Book Review – Motley Crue: The Dirt
This autobiography, written from several different perspectives, offers a multi-faceted glimpse into decades worth of tragic misunderstandings, outrageous rumors, and rides on the wild side. One of the most notorious rock bands in the world, Motley Crue, delve deep into personal confessions and dark secrets in The Dirt, while also holding on to the shadows of resentment and grudges that tore them apart after their long run of fame and success. Their stories are both universal and unique. Eternal struggles of the human condition, such as teenage angst, rock n’ roll rebellion, and primal instincts are doused in hairspray, crammed in leather jackets, and hungrily set ablaze in this memoir. Lead singer Vince Neil, guitarist Mick Mars, bassist Nikki Sixx, and drummer Tommy Lee each recount their side of the story, with the occasional chime-in from a former producer, manager, groupie, or bandmate.
Just as inflated egos are poor disguises for insecurity, so is the glamour of hair metal a thin veneer of decadence over a huge core of inner turmoil. Nikki Sixx allowed the hatred of his youth seep into his adult life, leading to several violent meltdowns and overdoses. Vince Neil suffered one heartbreak after another, first killing his own friend in a drunk driving accident, and then losing his young daughter to a long and painful battle with cancer. Mick Mars was the subject of ridicule for his debilitating medical issues, both physical and mental. Tommy Lee was hopelessly addicted to both drugs and women, and his long string of failed toxic relationships eventually wound him up in prison. Behind the dazzling stage act, there was an ugly mass of family dysfunction, childhood trauma, and drug abuse that would eventually culminate into the band’s demise.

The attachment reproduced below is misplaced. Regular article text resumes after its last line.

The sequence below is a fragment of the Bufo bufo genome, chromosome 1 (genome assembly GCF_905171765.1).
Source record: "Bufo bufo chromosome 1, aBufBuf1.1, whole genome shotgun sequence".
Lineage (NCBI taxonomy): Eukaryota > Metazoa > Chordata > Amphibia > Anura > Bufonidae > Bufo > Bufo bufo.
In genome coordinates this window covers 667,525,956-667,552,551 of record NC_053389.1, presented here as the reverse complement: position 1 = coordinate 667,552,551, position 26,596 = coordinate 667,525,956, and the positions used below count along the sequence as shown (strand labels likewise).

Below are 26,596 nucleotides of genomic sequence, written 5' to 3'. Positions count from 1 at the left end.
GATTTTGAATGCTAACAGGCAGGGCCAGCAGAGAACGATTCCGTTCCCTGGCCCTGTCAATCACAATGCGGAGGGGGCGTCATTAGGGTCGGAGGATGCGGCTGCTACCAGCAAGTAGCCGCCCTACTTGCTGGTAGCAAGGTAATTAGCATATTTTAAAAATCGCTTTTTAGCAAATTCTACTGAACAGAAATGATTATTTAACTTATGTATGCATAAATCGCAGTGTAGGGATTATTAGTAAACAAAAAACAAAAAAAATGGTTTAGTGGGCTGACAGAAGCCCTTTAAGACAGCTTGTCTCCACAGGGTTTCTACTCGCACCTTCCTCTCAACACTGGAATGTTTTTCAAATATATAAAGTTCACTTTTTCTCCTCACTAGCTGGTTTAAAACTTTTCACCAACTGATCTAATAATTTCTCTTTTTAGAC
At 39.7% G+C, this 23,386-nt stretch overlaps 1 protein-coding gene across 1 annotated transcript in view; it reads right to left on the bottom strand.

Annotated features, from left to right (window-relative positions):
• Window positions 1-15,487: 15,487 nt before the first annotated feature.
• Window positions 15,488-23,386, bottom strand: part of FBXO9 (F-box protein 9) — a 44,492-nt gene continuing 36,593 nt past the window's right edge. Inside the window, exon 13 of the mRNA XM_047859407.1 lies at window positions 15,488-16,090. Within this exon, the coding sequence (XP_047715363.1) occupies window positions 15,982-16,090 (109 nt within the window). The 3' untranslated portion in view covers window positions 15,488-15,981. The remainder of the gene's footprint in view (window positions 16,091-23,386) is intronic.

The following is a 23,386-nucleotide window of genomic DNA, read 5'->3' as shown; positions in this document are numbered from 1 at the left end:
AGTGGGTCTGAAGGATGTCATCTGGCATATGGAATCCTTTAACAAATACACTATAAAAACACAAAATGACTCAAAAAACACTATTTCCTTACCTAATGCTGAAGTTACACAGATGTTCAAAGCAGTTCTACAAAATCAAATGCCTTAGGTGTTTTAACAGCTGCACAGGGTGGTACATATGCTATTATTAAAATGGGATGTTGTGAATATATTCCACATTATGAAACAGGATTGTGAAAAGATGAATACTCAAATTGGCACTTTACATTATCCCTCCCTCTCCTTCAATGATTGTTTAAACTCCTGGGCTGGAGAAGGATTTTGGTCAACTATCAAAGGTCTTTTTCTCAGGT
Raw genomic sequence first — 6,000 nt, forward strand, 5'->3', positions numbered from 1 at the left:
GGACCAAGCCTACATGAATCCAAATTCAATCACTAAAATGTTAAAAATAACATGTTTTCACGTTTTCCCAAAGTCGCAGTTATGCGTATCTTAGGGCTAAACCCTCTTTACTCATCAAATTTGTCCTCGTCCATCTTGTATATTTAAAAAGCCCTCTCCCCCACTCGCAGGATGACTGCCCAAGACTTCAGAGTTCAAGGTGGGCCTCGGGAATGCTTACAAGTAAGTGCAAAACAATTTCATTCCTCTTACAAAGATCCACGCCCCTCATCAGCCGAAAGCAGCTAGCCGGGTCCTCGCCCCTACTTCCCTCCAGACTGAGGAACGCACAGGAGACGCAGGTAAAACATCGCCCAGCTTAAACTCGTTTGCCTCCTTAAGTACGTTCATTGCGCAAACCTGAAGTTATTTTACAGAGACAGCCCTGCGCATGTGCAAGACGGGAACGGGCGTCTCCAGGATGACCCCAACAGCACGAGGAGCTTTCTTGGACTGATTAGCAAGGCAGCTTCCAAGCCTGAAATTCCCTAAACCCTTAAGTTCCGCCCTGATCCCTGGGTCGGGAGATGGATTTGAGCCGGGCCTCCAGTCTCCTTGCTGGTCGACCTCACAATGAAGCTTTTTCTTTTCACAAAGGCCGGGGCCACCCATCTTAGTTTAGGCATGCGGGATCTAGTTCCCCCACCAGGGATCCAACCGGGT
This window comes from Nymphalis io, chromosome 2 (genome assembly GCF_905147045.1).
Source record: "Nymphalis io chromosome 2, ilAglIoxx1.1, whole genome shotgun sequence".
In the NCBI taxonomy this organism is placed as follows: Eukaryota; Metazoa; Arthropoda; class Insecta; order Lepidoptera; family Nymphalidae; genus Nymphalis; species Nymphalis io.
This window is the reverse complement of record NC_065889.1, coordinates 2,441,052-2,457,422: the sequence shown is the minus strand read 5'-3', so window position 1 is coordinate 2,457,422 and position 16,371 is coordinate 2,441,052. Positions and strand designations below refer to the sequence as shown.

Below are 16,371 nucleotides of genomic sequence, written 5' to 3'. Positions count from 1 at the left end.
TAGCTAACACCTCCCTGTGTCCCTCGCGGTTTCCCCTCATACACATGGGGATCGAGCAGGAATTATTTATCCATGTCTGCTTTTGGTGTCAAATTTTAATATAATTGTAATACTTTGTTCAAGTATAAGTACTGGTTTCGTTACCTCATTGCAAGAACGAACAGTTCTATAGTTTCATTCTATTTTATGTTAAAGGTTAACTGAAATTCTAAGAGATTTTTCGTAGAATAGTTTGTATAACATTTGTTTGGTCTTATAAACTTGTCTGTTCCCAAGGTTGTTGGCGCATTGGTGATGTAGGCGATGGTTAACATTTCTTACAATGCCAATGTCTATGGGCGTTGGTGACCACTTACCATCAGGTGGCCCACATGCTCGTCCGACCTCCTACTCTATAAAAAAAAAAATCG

However, the book has a light-hearted element of humor that eases the blow. For every injustice our heroes endure, there is a witty remark that indicates healing. For every degenerate act of debauchery they instigate, there is a joke that reminds the reader that they cover deep wounds with mischief. Even Ozzy Osbourne, the Prince of Darkness himself, isn’t immune. The Dirt reveals Osbourne also fought with drug addiction and acting out for attention, masking a highly troubled and deeply disturbed psyche. One minute the guys would be partying hard, the next they’d see each other having emotional meltdowns on stage, too fucked up on booze and pills to perform a song that had been rehearsed for years.
Simultaneously gripping and repulsive, heart-warming and nauseating, this book exemplifies the paradox of human nature. It is a bittersweet reminder that celebrities are simply ordinary people put into extraordinary circumstances. Their hardships and triumphs mirror those of our own, while also been blown cartoonishly out of proportion by a band who prides themselves on excess. That’s not to say the book is untruthful or exaggerated: They really led extreme lives, and were lucky enough to survive to tell the tale. This book is impossible to quit, and will likely keep you up to the wee hours, biting your fingernails to the root, anxious to turn the page and find closure for your own suspense. Motley Crue: The Dirt is a brutally honest take on the life of a rock band, and what happens after the curtains close. Five stars out of five!